It’s almost impossible not to mention the name “John Brown” when you discuss anarchism and woodworking.
And yet, somehow I managed to do this.
John was the author of a column in the British magazine Good Woodworking in the 1990s that was titled “The John Brown Column” and later “The Anarchist Woodworker.”
When I was managing editor at Popular Woodworking in the late 1990s, I read John’s columns every month. The logo of the column – a guy holding a lit bomb – was arresting. John himself was intent on sticking it to the woodworking establishment, and he shunned machinery in favor of hand tools at every turn, which is how he built his bench, shop and the Welsh Stick chairs he sold.
When I first read John’s columns, I was still deeply in love with my table saw, planer, jointer and router. But his Welsh Stick chairs absolutely blew my mind. Since the moment I saw them, I became obsessed with building chairs that looked as masculine and animalistic as his.
In the late 1990s, John wasn’t teaching classes in the United States anymore, so I sought out David Fleming in Cobden, Ontario, to teach me about the Welsh Stick form during a week-long class. Then I took a second week-long class with Don Weber to refine my skills and learn new techniques in building the Welsh Stick form.
John’s book, “Welsh Stick Chairs,” is one of my prize possessions, and I hope someday to have his eye for form when it comes to building Welsh Stick chairs. “Chairman Brown,” as his fans called him, is part of every chairmaking operation I know.
But there was more to John Brown than just a chairmaker.
His column in Good Woodworking was a diary at times. He sought to rebuild a new life as a hand craftsman in a machine-based society. He built and outfitted his shop, and the entire process was covered in the pages of Good Woodworking. He advocated using fewer tools and both eschewed and ridiculed machinery (and turners, by the by).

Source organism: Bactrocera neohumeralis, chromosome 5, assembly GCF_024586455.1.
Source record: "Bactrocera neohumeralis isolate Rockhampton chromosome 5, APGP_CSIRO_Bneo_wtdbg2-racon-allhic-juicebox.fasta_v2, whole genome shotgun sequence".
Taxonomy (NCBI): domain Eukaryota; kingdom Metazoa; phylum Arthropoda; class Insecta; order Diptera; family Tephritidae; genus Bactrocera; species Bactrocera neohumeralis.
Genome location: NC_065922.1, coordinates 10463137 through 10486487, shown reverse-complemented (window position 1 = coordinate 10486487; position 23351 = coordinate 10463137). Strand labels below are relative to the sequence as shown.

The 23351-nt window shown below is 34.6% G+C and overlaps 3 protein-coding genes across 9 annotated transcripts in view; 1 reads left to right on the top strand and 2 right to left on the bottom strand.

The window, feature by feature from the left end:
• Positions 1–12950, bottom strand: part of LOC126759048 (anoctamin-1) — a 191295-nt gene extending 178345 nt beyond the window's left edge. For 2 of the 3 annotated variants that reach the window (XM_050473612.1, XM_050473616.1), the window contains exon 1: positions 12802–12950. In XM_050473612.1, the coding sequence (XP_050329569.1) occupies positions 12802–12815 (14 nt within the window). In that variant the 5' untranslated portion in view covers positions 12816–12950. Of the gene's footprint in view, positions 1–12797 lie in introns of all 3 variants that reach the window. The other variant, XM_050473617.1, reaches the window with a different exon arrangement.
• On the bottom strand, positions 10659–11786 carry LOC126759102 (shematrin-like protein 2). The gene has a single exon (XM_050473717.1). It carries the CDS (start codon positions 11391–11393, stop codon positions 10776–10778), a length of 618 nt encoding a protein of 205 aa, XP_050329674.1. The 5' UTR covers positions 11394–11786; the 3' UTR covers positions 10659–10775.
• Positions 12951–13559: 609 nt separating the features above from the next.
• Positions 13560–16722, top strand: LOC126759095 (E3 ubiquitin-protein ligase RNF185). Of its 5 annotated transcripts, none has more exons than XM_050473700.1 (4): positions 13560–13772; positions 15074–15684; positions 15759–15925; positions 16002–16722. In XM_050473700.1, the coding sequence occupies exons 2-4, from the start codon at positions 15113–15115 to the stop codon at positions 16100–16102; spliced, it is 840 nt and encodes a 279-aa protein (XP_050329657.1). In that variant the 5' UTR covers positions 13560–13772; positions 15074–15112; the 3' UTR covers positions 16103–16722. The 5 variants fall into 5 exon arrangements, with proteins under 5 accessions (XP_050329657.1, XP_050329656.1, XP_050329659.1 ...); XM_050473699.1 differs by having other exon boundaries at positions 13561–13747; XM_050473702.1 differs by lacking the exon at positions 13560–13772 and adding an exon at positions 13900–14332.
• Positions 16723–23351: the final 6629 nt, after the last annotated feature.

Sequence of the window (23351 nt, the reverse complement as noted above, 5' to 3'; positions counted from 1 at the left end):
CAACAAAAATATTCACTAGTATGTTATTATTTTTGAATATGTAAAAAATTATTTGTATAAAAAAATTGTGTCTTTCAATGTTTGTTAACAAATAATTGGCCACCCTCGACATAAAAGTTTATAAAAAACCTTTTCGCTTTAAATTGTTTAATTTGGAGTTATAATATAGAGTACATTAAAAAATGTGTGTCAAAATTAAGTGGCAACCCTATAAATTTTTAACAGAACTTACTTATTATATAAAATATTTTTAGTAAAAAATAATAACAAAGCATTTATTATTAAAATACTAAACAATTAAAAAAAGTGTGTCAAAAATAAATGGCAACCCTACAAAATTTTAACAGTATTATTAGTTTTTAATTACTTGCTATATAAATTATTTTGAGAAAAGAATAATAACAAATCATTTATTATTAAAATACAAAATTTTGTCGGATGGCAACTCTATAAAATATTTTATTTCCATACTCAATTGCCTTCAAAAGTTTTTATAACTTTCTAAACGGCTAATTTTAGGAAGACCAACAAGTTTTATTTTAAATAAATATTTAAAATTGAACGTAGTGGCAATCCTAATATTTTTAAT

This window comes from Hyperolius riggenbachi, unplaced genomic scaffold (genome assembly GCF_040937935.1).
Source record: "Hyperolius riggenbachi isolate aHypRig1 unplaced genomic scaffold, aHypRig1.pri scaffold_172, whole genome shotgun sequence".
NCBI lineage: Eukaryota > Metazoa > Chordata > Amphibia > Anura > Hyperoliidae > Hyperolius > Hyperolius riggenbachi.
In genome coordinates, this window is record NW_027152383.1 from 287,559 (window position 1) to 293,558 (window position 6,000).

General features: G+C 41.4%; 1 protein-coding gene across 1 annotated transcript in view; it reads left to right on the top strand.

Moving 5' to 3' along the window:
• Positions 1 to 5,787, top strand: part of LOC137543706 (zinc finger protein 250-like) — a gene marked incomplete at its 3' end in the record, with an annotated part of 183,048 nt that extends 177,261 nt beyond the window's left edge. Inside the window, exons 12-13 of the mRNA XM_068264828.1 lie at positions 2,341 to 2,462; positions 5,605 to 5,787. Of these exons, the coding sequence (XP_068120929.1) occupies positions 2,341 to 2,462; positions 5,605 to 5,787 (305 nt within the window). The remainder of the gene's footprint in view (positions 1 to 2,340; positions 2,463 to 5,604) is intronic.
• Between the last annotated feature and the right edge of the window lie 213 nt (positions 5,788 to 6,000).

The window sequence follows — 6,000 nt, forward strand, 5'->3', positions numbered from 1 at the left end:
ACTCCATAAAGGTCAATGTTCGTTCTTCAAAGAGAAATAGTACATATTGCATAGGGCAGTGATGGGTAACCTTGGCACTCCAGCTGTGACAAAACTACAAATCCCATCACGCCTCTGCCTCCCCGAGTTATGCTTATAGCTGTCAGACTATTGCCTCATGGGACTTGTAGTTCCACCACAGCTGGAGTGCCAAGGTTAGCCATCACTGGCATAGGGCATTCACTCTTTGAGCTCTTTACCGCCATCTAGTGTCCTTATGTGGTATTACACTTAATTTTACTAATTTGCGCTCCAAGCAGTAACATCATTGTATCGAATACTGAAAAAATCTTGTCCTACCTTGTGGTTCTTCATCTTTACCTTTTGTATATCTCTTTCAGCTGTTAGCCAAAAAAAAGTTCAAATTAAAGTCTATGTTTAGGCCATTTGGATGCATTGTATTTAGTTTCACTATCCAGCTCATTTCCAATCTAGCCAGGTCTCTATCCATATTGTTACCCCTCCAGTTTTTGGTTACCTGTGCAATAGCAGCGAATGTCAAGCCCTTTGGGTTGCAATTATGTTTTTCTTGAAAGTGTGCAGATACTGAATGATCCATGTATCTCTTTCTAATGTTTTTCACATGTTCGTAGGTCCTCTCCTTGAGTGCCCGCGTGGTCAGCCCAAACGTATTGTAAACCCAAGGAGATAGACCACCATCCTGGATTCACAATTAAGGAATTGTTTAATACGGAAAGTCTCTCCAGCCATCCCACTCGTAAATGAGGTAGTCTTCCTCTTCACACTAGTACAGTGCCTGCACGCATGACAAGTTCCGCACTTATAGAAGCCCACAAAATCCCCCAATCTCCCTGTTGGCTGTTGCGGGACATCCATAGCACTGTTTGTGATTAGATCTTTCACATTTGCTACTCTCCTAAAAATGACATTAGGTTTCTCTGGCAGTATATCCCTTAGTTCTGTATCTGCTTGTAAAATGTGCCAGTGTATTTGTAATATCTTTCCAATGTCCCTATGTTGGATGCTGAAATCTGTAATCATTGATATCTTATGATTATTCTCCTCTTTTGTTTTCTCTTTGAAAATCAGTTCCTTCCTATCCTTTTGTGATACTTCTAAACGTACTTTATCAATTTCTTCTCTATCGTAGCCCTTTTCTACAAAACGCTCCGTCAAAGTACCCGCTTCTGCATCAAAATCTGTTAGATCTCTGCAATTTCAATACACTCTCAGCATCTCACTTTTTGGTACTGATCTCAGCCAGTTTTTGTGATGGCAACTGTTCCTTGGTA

The last time I read John’s columns was in 2004 and 2006 as I was assembling a data base of quotations for Woodworking Magazine, which I was editing. After 2006, I stowed my photocopies of his columns in my shop cabinet, where they sit until today.
Why? When I’m writing any book, I refuse to read books by other authors, famous or obscure. It’s a painful choice because I love to read (I’m not writing right now so I’ve got three novels on my Kindle). But I know how easy it is to be influenced by clever writers. So I try to sequester my brain as much as possible.
So here’s the painful part.
This week, Brown’s editor, Nick Gibbs, mentioned that he was surprised that I didn’t mention John Brown anywhere in “The Anarchist’s Tool Chest.” To be honest, I’m surprised as well. John was the first person I know of who married the word “anarchist” with “woodworking.” And that stroke of genius either planted seeds in my brain or fertilized them when I wrote my book.
But I can honestly say that I have no idea if John Brown’s version of anarchy matches mine. I kinda doubt it – anarchists are a fractious bunch – and I haven’t looked at his columns for five years now. But I can say this: I am amending the dedication to the next printing of “The Anarchist’s Tool Chest” to acknowledge my debt to the path that he blazed in the 1990s.
I don’t know if he would have liked my book – I rather doubt it – but he’s a part of it now.
Thanks to Nick – now the the editor of British Woodworking and Living Woods magazines – for pointing out my oversight. And I’d like to cast my vote for a reprinting of Chairman Brown’s columns in the coming years, whether I’m involved or not.
— Christopher Schwarz